Successful examples are the Hollywood blockbuster animations, "Kung Fu Panda" 1 and 2, both set in China, involving Chinese characters, martial arts and other elements. The latest, "Kung Fu Panda 2" released last month, has taken in around 600 million yuan (US$93 million) at the box office in China.

"Kung Fu Panda 2" includes dandan noodles (a kind of Sichuan-style noodles), erhu (a two-stringed Chinese musical instrument), dragon and lion dances and fireworks.

The story line of "Kung Fu Panda 2" about panda Po's journey to find his real mother and roots resonates with Chinese people's emphasis on close family ties.

The panda success story has inspired Chinese animators.

One example is the 3D animated film "Legend of a Rabbit" now being screened domestically. The 120-million-yuan film includes traditional Chinese activities such as kite flying, temple fairs and traditional opera performances. The production team included more than 500 animators.

The story is about a rabbit who sets out to save a martial arts club from a villain.

Box office figures have not yet been released, but director Sun Lijun says the copyright has been sold to 65 countries and regions.

Describing the film as China's answer to "Kung Fu Panda 2," Liu says the film's competitiveness lies in its cultural uniqueness and connection with Chinese viewers.

This year is the Chinese Year of Rabbit.

Shanghai Animation Film Studio is also making a 3D version of its classic "The Monkey King: Uproar in Heaven" (1964) that was acclaimed worldwide as a spectacular Chinese production.

The Monkey King is a household name, the beloved figure in the classic novel "Journey to the West." The Monkey King is courageous, loyal, faithful and playful. The Monkey King was originally a monkey-shaped rock; he can assume 72 different forms and he possesses strong powers to fight against evil.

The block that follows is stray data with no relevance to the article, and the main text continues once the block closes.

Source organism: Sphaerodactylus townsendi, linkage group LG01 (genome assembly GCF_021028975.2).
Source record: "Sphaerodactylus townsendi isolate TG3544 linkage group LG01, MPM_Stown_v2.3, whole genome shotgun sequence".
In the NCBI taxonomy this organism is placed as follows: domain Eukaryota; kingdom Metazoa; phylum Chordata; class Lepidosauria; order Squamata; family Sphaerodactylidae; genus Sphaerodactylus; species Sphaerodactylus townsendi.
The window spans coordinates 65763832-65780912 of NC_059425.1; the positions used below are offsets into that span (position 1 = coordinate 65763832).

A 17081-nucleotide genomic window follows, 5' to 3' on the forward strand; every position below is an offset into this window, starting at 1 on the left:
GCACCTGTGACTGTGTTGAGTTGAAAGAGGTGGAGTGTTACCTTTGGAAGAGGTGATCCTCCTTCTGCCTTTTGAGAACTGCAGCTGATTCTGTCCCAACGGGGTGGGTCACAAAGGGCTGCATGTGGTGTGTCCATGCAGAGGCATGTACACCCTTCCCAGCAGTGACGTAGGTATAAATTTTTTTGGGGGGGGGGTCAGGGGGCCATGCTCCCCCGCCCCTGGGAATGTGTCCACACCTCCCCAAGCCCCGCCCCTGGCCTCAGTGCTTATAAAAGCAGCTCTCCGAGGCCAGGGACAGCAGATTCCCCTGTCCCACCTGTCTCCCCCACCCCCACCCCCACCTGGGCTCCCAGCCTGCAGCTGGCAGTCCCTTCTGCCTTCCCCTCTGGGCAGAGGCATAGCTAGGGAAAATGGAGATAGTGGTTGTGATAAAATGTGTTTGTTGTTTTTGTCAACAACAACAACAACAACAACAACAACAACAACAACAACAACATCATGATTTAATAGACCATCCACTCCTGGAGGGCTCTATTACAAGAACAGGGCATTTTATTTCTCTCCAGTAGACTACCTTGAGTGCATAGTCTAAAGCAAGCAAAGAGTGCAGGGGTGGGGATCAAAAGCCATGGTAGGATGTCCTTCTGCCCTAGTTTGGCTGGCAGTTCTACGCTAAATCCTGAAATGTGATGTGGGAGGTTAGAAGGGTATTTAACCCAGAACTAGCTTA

It will be released in January.

Some famous domestic and overseas animation studies had expressed interest in buying the copyright over the years, but did not do so.

It remains the property of Shanghai Animation Studio.

The original 2D film is part of China's cultural heritage, says Su Da, director of the 3D version. "It's part of our nostalgia for childhood. We believe the distinctive Chinese elements in the new 3D film will attract today's children and their parents. It will be a rare domestic animation that appeals to different generations."

All the characters and scenes will retain the essence of the 2D original. France's Technicolor Business Group is assisting in restoration of the original.

However, Chinese elements are not always a trump card for animated productions. The Sino-German co-produced animation "Laura's Star in China," despite its critical acclaim, was not very popular with children and teenagers earlier this year. It's about a Chinese girl pursuring her dream.

"The film's Chinese scenes and elements don't make it very different from ordinary animation," says Yang Yanjun, a middle school student. "The story is plain and boring and the characters don't appeal at all. What we want is a good story."

Movie critics note that the use of Chinese elements is a two-edged sword. Too many Chinese elements may distract the audience from the story line. Too few, it fails to attract.

Film and TV critic Liu Haibo says Chinese elements need to be more than a backdrop. They should be naturally integrated in the plot. He cites examples such as use of shadow play, puppets and animated dolls made of clay, all Chinese folk arts.